Marketing helps build brands through great experiences.

In the perfect world, marketing supports building strong brands. Great brands do great marketing. They act as teachers to their audiences. They deliver amazing products. They treat their employees with respect. They act like concerned global citizens, thinking of the generations to come. And they consider the planet that their children will inherit.

Great brands show us who they are in the experiences they deliver. Marketing seeks to understand what a great experience should be. Advertising interrupts our experiences and sometimes we don’t hate them for it.

What About Advertising?

Advertising is great, for brands who can afford to interrupt the content we want to consume. I appreciate some ads that tell a great story or are very clever and open about interrupting my content with something emotional or funny. But I honestly don’t even remember the brands behind many of the ads that made me laugh the most.

I appreciate Dove for “Real Beauty.” I give them credit for what they were trying to do. I am sad that they stopped.

I appreciate Always for “Run Like A Girl,” but the impact would have been greater if they ignited a movement and created a real content brand from all that momentum. THAT could make a real impact on the world and would help change the brand perception of the brand.

Interestingly, the brands I mentioned earlier, Starbucks and Apple, do very little advertising. The best ad ever was Apple’s 1984, which told a story of disruption in a compelling way. But it was backed up and followed by products that truly changed my life.

But if we’re being honest, we don’t want to be advertised to, any more than we want to be sold to. And this is true especially for stuff we don’t need.

When a site plays an auto-play video ad, I hate them for it. But I hate the brand even more. Because I know they are the one paying for it. Publishers have to make a living. So I give them some slack. But the brand gets the brunt of my frustration.

So we have moved beyond a time of tolerating ads to actually having interrupted ad-driven experiences cause us to think negatively about them.

Types of Marketing

For those who think that marketing is the same thing as advertising, nothing could be further from the truth. Advertising can certainly be one small part of a marketing plan but it’s only one piece of the puzzle. Indeed, it’s possible to work from a marketing strategy that doesn’t utilize advertising at all.

Marketing can roughly be split into offline and online or digital methods. Offline marketing consists of “traditional” advertising in print, radio, and television marketing, as well as attending events like tradeshows, fairs and conferences. It can also include word-of-mouth marketing.

Most businesses will use a combination of online and offline marketing methods. However, these days the balance is shifting more towards online marketing. This is because consumers are increasingly spending more time online and digital marketing offers various advantages in terms of speed, efficiency, and ROI.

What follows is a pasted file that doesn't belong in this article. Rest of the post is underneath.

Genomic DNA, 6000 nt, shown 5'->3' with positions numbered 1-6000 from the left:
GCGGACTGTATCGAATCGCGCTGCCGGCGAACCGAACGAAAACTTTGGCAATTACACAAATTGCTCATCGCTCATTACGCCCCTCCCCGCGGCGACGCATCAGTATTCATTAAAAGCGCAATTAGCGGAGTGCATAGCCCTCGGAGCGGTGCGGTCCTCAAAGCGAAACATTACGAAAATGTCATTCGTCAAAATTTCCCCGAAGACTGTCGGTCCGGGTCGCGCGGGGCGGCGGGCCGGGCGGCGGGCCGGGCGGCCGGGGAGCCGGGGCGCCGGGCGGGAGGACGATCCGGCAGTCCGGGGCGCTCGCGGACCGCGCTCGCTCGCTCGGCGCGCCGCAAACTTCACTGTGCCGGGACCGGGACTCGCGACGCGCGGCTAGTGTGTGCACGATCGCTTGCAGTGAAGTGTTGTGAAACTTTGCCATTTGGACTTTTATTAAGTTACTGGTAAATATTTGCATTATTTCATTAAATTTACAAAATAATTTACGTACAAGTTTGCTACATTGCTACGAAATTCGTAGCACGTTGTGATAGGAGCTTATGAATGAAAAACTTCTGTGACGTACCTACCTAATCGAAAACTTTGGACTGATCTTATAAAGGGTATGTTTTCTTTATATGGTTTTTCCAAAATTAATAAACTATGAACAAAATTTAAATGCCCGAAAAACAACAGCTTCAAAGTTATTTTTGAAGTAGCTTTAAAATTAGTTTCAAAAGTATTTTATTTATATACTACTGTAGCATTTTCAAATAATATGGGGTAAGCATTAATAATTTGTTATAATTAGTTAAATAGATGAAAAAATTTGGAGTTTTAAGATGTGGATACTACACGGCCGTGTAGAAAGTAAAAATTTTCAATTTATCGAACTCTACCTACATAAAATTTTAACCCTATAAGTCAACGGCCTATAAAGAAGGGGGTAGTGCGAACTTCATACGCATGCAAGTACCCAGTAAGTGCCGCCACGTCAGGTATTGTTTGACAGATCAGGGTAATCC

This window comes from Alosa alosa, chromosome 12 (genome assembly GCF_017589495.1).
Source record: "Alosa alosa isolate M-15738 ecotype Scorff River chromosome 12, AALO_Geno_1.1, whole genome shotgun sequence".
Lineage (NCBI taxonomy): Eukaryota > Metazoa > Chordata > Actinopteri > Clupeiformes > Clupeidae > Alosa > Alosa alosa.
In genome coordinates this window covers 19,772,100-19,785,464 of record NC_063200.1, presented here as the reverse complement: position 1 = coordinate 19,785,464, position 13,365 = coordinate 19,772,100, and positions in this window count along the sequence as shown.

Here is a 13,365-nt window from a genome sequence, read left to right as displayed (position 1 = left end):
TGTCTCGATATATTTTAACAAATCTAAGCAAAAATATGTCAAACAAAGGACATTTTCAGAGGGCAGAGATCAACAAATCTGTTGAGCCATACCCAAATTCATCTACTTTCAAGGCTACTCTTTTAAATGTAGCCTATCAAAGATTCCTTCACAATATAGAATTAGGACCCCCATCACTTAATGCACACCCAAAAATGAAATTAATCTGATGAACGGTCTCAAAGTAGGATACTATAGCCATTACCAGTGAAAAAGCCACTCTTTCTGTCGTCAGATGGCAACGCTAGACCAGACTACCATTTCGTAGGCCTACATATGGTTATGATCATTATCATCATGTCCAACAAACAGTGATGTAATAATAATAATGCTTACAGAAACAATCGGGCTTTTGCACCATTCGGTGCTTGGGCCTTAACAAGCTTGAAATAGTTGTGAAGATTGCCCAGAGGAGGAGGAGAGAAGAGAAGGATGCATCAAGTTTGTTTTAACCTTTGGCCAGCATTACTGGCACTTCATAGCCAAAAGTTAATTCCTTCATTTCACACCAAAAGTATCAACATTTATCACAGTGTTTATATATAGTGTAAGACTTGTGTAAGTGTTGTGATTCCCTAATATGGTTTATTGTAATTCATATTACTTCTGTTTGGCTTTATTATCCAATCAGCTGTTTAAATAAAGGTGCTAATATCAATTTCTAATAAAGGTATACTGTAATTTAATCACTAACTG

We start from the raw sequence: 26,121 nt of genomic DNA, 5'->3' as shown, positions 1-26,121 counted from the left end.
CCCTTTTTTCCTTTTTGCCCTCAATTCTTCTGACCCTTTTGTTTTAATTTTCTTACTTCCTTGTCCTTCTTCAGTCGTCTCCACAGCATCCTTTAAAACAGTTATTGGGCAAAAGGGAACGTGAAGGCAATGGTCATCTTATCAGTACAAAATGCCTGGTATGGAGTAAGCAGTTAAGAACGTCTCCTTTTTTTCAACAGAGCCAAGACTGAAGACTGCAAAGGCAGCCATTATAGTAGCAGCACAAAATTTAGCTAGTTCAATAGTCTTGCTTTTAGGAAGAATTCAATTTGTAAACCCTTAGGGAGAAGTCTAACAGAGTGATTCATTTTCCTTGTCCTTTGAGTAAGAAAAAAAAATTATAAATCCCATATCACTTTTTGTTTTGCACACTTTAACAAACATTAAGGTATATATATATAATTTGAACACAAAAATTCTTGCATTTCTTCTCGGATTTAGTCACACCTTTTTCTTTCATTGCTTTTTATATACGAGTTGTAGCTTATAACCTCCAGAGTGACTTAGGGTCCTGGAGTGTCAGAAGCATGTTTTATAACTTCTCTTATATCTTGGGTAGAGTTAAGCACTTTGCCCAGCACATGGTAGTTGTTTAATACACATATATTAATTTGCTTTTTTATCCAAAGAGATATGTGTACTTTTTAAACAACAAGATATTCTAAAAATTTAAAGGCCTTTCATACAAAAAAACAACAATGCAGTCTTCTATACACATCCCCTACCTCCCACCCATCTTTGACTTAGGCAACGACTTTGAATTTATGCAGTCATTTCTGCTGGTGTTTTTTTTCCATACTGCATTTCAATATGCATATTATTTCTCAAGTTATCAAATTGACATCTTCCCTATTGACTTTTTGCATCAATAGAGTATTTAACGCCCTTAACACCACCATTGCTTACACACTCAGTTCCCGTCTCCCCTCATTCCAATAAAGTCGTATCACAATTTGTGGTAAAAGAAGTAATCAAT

So let’s look at some of the different types of online marketing that are available to today’s businesses:

  • Content marketing – Publishing content in different forms to build brand awareness and nurture relationships with customers. Content marketing is usually thought of as a type of digital marketing but it can also take place offline. Examples of content marketing include blogs, posts on social media, infographics, and video.
  • Search engine optimization – Commonly known as SEO, this is the process of optimizing the content on your website to make it more visible to search engines and attract more traffic from searches.
  • Search engine marketing – Also known as pay-per-click or PPC, with this type of marketing businesses pay to have a link to their site placed in a prominent position on search engine result pages
  • Social media marketing – Using social networks like Facebook, Instagram, and Twitter to build relationships with existing customers and reach a wider audience through digital word-of-mouth.
  • Email marketing – Sending regular email communications to users who have signed up to your list to build relationships and drive sales.
  • Retargeting – Contacting existing or potential customers after they have already had an interaction with your brand to get them to come back or convert into a sale. For example, placing an advert on their Facebook feed of a particular product they’ve looked at on your site.
  • Influencer marketing – Using individuals with a high profile and many followers on social network channels to promote your product or service.

These are just a few examples of the most popular types of digital marketing in play today. Each of these methods can be broken down into several other types of marketing and there are indeed hundreds or thousands of different types of marketing covering both online and offline channels.

No business relies on just one form of marketing. On the other hand, unless you’re a multinational corporation with a practically unlimited budget and resources, it’s not possible to tackle all different forms of marketing either.

To form an effective marketing strategy for your individual business, you must select the types of marketing that will be most effective for you, and form a plan in which they are integrated into a master strategy.